1. Where Friedman is a pinko
  2. The Economic Guerrillas: A lecture in honour of Maxwell Newton
  3. The Kangaroo Population Bomb
  4. The Libertarian Alternative
  5. Libel laws block insider's revelations of Australia's industrial mess
  6. But perhaps the merchants of doom have a point
  7. The Origins of Paddy McGuinness
  8. The Itch for Influence
  9. LA safe from religious poverty
  10. Aunty should hang up her boots in face of premature senility
  11. Warning: health is a budget hazard
  12. New ABC Tory chief won't rock the boat
  13. Time to sell the ABC
  14. Youth victims of the welfare con
  15. Paddy McGuinness on class sizes (1991)
  16. More teachers won't solve the problems in our schools
  17. Paddy McGuinness on Catholics and wealth distribution
  18. Paddy McGuinness proposes inheritance tax equal to handouts received by deceased
  19. Let them swim nude
  20. Time to legalise heroin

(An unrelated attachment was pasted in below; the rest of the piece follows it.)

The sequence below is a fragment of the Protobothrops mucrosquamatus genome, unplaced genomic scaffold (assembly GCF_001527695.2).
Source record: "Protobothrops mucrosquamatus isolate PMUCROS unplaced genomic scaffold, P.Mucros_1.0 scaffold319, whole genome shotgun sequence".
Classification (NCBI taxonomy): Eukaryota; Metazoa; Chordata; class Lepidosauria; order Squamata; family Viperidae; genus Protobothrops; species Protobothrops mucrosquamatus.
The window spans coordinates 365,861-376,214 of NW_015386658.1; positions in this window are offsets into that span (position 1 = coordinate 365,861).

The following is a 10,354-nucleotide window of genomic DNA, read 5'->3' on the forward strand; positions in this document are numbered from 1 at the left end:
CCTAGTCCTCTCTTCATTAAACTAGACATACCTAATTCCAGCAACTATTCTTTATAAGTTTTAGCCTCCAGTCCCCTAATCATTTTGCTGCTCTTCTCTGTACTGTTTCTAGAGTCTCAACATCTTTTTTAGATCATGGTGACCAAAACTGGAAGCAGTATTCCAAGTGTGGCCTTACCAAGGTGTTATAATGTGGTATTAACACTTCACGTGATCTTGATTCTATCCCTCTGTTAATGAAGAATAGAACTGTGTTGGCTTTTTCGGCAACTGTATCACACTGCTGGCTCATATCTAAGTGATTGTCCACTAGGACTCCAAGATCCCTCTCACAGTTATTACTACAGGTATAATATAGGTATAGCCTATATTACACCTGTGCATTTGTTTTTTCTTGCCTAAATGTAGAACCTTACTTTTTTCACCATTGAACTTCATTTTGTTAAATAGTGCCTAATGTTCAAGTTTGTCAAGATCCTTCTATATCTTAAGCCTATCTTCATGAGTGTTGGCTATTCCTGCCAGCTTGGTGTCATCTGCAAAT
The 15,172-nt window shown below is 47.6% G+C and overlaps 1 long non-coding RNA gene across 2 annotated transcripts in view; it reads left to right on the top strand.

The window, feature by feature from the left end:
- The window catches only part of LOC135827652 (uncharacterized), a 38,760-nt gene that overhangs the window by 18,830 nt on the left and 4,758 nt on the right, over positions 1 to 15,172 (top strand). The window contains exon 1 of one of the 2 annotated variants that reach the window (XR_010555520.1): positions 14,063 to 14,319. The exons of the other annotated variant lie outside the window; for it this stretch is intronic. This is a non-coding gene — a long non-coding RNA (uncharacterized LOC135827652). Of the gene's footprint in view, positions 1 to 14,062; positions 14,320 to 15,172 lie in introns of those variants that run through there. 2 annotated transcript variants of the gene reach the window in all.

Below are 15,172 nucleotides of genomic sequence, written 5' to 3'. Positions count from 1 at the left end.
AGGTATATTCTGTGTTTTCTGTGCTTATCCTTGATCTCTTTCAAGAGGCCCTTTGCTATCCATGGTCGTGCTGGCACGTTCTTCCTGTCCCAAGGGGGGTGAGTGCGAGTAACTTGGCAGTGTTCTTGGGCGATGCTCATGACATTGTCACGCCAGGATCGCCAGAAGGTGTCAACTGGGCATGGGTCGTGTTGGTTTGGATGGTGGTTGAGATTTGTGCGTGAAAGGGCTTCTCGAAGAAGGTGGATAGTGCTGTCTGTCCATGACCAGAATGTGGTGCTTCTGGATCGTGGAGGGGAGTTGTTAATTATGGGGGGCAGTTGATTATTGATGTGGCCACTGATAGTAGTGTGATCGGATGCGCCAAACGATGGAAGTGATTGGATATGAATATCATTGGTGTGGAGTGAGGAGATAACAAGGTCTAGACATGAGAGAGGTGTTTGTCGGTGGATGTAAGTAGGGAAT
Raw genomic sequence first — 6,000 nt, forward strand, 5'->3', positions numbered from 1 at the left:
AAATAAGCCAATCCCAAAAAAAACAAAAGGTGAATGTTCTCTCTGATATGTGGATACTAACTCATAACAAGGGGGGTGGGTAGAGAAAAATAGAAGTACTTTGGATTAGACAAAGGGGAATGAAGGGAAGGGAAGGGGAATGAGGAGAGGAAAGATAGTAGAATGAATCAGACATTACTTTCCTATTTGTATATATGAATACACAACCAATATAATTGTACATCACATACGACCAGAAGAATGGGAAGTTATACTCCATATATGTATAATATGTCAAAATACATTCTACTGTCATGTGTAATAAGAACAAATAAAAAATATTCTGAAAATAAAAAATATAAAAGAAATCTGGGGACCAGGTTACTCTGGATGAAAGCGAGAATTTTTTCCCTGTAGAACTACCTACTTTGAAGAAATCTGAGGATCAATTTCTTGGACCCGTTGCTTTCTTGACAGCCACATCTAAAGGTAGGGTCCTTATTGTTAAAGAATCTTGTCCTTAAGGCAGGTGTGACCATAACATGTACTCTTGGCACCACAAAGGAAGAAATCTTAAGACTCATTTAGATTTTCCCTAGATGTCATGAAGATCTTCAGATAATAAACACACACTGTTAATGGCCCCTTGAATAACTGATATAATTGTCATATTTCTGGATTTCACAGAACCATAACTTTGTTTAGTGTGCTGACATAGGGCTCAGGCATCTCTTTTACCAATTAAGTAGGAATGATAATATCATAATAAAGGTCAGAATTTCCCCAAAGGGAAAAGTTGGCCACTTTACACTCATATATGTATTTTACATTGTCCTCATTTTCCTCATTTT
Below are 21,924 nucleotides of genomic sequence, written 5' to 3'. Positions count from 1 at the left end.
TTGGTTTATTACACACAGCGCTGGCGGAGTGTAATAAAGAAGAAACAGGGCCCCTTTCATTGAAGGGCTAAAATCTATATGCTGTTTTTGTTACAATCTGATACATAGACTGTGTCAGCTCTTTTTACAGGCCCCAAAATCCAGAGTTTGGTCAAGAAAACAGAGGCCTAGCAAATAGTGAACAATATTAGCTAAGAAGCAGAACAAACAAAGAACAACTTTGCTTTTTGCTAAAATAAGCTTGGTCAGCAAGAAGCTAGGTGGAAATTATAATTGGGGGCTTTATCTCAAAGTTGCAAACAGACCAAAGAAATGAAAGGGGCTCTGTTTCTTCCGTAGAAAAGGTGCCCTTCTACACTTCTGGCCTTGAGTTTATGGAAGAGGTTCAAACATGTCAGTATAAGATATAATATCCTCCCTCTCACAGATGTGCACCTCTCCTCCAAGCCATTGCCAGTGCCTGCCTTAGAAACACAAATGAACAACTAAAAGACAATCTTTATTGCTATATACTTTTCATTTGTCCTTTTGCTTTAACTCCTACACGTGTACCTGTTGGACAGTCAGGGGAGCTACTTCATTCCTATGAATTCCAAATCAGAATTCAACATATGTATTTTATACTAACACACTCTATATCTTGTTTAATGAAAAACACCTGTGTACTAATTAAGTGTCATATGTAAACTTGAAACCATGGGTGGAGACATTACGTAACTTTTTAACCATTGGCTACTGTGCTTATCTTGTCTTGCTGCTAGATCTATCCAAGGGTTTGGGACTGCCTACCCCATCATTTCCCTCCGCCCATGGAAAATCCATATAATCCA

21. State-sponsored sports rorts
  22. The blight of the baby-boomers
  23. To reduce the problems of crime and corruption, legalise heroin
  24. We should ban Olympics
  25. Evidence shows heroin policy is not working
  26. Wowsers deny society while killing children
  27. New Paddy McGuinness slogan for ageing feminists and their ideological children
  28. The ABC and the self-evident
  29. Will Australia compete?
  30. Canberra's social revolution
  31. Paddy McGuinness in 1994 on the 2012 class size debate
  32. Why not pay for the ABC?
  33. Paddy McGuinness on David Stove
  34. Punemployment: people are neither numbers nor puzzle pieces; the platitude attitude
  35. Sometimes the truth hurts
  36. Native title, land-tax and Henry George
  37. Paddy McGuinness on compulsory, informal and donkey voting, and breaking electoral laws
  38. Only government-backed monopolies are monopolies, says Paddy McGuinness in 1983
  39. Thomas Sowell, McGuinness, Aborigines and other minorities
  40. Genocide with kindness
  41. Hyde, McGuinness and Sturgess on Chaining/Changing Australia
  42. Government intervention institutionalises bullying
  43. The wrong kind of help for those most needing the right kind of help
  44. Paddy McGuinness defends comparing IQ of races
  45. The Fringe Dwellers: an honest look at the Aboriginal culture of poverty
  46. Impotent priesthood of the global casino
  47. Can primitive black and white minds comprehend nuance?
  48. Class action may be smoking gun
  49. Extend compulsion of compulsory student unionism to voting, paying back student loans and more
  50. Do-gooders should glorify smokers